Team Preserves Stories of WWII Veterans and Holocaust Survivors

By: Mary Baumgartner, DI participant

I have been in DI for six years. During those six years, I have learned a lot about teamwork, responsibility, and how to be creative. But I never imagined how greatly the last two years would impact my life—how it would permanently change who I am and how I do things. This is the story of the S.A.V.E. team.
At the beginning of my seventh grade year, five people gathered at a table at Culver’s—a restaurant similar to McDonalds, and very popular in Wisconsin. This is where our story begins. This is where we decided to do Project Outreach for our Challenge. For the next couple of weeks, we thought of ways in which we could improve our community, but none of them really struck us until we saw an article in the paper about Wisconsin Stars and Stripes Honor Flight, and how they were bringing World War II veterans to their memorial in Washington, D.C. We decided that we needed to help these veterans to feel honored.
Someone suggested interviewing them and recording their stories. We all agreed that was a brilliant idea. One girl on our team, Bailey, is Jewish, and had her bat mitzvah coming up. She asked if we could interview Holocaust survivors, and we all agreed.
Over the course of that year, we interviewed 15 vets and 10 Holocaust survivors. Their stories were put on a four-disc DVD set and distributed to different schools and libraries. We also hosted a screening of the movie “Honor Flight” at Arrowhead High School. We ended up getting first place at our Regional Tournament, third at our Affiliate Tournament, and sixteenth at Global Finals. We also won the only Torchbearer Award in the Project Outreach Challenge. (The Torchbearer Award honors teams and/or individuals whose solutions have had extraordinary impact in and beyond their local communities.)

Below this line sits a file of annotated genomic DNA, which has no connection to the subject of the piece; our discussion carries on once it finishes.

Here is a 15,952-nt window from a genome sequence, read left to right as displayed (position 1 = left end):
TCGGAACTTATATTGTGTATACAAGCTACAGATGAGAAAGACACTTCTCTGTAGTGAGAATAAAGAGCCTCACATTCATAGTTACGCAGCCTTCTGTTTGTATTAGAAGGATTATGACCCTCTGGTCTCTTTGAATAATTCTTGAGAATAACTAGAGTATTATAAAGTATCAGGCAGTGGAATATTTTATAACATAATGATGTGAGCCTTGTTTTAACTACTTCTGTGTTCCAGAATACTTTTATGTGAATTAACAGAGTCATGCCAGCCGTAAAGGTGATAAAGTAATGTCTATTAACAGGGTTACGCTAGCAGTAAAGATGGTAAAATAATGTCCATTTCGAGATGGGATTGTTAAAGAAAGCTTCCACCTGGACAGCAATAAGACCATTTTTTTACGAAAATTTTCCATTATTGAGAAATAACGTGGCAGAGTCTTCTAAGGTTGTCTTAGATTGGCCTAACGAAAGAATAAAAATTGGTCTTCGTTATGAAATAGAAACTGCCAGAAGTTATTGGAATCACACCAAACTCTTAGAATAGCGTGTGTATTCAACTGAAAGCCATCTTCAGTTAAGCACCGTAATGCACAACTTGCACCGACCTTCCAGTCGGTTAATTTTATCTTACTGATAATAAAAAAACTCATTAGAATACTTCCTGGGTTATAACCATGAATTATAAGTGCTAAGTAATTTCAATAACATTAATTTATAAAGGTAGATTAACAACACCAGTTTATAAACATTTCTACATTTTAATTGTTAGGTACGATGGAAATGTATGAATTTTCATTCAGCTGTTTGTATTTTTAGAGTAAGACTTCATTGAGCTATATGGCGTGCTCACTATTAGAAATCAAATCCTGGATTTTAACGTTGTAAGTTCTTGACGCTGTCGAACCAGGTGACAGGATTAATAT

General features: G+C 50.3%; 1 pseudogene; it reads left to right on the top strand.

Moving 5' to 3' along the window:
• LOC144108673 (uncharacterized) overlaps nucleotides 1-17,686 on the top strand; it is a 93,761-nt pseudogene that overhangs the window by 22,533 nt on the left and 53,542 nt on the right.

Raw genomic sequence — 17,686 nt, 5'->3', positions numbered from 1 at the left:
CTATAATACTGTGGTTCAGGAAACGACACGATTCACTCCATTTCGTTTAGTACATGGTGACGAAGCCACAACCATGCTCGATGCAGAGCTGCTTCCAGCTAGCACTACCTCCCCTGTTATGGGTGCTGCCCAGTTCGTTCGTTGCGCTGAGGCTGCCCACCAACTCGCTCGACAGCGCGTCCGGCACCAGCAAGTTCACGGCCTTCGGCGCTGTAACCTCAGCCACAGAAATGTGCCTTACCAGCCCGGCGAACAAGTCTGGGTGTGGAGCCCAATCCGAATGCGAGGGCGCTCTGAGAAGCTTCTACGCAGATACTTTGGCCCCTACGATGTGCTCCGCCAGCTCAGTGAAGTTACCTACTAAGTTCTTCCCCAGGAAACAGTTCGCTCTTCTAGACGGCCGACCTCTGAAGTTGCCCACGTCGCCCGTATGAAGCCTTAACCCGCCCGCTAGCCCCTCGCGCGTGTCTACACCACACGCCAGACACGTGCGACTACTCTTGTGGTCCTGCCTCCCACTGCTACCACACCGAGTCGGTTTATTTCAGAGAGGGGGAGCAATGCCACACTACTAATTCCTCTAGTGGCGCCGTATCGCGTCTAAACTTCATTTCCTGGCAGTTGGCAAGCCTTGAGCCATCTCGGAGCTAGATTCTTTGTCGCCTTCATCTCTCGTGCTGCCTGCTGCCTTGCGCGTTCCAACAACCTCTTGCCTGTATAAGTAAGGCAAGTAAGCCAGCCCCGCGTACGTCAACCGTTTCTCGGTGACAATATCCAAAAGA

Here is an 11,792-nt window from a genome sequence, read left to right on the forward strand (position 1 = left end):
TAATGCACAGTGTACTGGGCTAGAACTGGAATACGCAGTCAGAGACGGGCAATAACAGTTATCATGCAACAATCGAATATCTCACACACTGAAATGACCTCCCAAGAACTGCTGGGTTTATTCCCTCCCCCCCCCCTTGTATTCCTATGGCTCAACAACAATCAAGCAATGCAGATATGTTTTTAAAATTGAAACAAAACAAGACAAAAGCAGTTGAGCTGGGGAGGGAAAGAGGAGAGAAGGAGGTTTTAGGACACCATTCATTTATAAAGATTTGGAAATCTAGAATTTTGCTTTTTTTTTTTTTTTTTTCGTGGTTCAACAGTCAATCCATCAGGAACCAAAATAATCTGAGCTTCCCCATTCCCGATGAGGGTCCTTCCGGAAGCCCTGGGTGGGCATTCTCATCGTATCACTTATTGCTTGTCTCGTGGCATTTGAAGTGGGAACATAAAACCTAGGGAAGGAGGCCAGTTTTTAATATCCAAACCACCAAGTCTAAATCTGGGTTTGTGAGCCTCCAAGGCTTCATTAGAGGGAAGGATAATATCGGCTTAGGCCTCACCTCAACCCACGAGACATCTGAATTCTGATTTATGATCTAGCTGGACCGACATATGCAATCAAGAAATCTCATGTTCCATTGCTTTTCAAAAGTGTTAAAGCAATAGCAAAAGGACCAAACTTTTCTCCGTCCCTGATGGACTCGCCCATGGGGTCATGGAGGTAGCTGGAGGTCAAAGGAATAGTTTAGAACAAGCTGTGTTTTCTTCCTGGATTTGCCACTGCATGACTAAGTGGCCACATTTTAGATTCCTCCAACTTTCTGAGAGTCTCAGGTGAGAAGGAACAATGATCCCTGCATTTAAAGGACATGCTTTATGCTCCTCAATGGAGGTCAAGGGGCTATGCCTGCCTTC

After the next year, which consisted of partnering with the Milwaukee Admirals Hockey Team to host a World War II Veterans Appreciation Night, interviewing more than 20 veterans and Holocaust survivors, intense planning, and organizing/attending numerous meetings and conversations, we made it to Global Finals again. We had worked so hard, and we were ecstatic that we would have another chance to tell their story.
We took a van to Knoxville. When we got there, the registration line was long enough that our Team Managers told our team to “go do something.” If you’ve been to Global Finals, you know there is no shortage of things to do there! We ended up going inside the giant human hamster balls and rolling all over the football fields. The next day, we met our buddy team from Veracruz, Mexico. It was really interesting because we learned that even though their culture is very different than ours, we could bond over so many things, from books to movies to pin trading. We did a lot with them, and had an amazing time.
During our Core Challenge, a lot of people came out to support us. It was exciting because throughout Globals week, people we didn’t even know came up to us and commented on our project. We also learned a lot about other teams’ Challenge solutions and different ways to solve them.
Our DVD set has been accepted into the U.S. National Archives and the U.S. Holocaust Museum. Our project has gone farther than we could have possibly imagined. We have DVD sets in museums from California to Washington D.C., and there are still more stories that have to be preserved. We are working on our next DVD set this summer.
My personal experience has been one of wonder. When I started this project, I didn’t know the first thing about World War II. I didn’t know what D-Day was, or how it was different from V-J Day. I didn’t know what Japan had to do with the war. I didn’t even know what countries the Allied powers and Axis powers consisted of. But the more I learned, the more I wanted to keep learning, and I found myself gobbling up information about World War II. The veterans who we interviewed were all so kind to us, and we became very close to them. One veteran even joked it was like having five more grandchildren!
I think that’s why these stories need to be preserved. Not only to make sure nothing horrific like this ever happens again, but to honor the people who saved our country. They truly are the Greatest Generation, and they need to be remembered as such.
For more information on the S.A.V.E. team’s story, visit their offical website at SaveHistory.org